Monitoring stem cells after transplants. Early attempts to use stem cells as therapies have been hampered by an inability to see where the cells go after transplant and if they stay the desired location and function. A team at Stanford has used some ingenious new technologies to get over this hurdle, at least in laboratory animals.

Using a homegrown technology that recently won a major innovation prize for a Stanford colleague, optogenetics, the team was able to selectively activate the transplanted cells. Then they used the older technology, functional Magnetic Resonance Imaging (fMRI), to see if the cells were working. Because cell transplants in the brain have led to some of the most difficult to interpret results in humans, they chose to work with nerve stem cells transplanted into the brains of rats. The work was partially funded by CIRM.

Starting with iPS type stem cells made from Parkinson’s patients’ skin, they inserted a gene for a protein that is sensitive to certain wavelengths of light. They then matured those cells into nerve stem cells and implanted them along with a tube that could transmit the right wavelength of light. Over the course of many months they measured the activity of the cells via fMRI with and without the light stimulation. Because the fMRI measures blood flow it by default detects active nerve cells that require more nutrients from blood than inactive cells. Senior researcher, Jin Hyung Lee described the value of this imaging in the university’s press release picked up by HealthCanal:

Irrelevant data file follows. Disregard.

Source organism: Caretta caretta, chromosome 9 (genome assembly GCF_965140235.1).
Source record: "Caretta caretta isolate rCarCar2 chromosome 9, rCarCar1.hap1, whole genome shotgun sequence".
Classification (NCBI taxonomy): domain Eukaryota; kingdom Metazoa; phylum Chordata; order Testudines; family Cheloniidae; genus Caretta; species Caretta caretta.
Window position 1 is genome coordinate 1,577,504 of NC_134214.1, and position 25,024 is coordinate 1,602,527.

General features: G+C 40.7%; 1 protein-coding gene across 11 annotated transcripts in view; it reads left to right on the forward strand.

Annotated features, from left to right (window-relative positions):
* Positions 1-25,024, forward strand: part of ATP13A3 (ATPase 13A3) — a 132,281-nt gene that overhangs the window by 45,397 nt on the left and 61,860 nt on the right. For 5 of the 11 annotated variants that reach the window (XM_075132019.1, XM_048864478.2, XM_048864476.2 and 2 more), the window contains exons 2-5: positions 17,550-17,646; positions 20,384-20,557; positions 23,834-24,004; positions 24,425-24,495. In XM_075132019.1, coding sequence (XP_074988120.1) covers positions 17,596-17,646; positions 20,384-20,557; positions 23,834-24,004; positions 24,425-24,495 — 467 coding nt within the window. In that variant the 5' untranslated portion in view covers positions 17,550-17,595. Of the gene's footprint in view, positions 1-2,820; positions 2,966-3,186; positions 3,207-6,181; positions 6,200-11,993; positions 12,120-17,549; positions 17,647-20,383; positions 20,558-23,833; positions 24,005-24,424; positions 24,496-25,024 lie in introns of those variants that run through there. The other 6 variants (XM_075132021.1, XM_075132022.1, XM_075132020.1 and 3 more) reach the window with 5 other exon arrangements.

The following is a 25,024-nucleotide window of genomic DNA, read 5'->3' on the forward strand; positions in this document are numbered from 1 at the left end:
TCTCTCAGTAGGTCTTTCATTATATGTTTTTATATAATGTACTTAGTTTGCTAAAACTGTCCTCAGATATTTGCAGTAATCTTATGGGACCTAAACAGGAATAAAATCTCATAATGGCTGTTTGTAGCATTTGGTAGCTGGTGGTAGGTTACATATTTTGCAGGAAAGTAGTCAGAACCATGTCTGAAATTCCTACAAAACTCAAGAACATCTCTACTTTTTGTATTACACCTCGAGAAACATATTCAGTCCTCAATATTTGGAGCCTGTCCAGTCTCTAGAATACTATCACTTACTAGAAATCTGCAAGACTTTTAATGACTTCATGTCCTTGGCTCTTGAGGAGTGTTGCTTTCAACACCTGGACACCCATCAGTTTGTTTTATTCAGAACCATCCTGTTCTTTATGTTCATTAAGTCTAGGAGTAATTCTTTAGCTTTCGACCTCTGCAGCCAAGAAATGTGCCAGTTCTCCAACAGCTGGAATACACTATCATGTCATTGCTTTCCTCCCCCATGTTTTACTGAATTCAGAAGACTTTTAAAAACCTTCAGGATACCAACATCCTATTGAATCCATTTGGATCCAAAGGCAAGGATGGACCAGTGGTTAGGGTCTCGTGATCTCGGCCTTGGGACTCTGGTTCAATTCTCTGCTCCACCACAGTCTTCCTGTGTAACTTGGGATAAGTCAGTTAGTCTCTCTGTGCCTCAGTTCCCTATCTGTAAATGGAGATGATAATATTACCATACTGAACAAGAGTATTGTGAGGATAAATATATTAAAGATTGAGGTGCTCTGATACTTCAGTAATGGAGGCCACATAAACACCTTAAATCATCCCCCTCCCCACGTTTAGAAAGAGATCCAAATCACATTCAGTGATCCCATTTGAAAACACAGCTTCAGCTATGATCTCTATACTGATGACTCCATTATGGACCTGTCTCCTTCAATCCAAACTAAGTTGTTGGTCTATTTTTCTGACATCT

“If we can watch the new cells’ behaviors for weeks and months after we’ve transplanted them, we can learn — much more quickly and in a guided way rather than a trial-and-error fashion — what kind of cells to put in, exactly where to put them, and how.”

Understanding cell’s switchboard may speed therapy. Cells function by switching genes on and off. Learning which switches to hit to maximize stem cells’ ability to multiply and mature into desired cell types has occupied a significant part of the stem cell research community for years. Now, a team at the Salk Institute has shown that two known genetic switches pack an additive punch when working together.

Both those signaling processes, one called Wnt and one called Activin, are needed for stem cells to mature into specific adult tissue. The Salk team led by Kathy Jones found that when working together the two signals activate some 200 genes. Wnt seems to load the cellular equipment needed for copying the cells and Activin increases the speed and efficiency of the process. In an institute press release picked up by Science Newsline, Jones discussed the practical implications of the finding:

“Now we understand stem cell differentiation at a much finer level by seeing how these cellular signals transmit their effects in the cells. Understanding these details is important for developing more robust stem cell protocols and optimizing the efficiency of stem cell therapies.”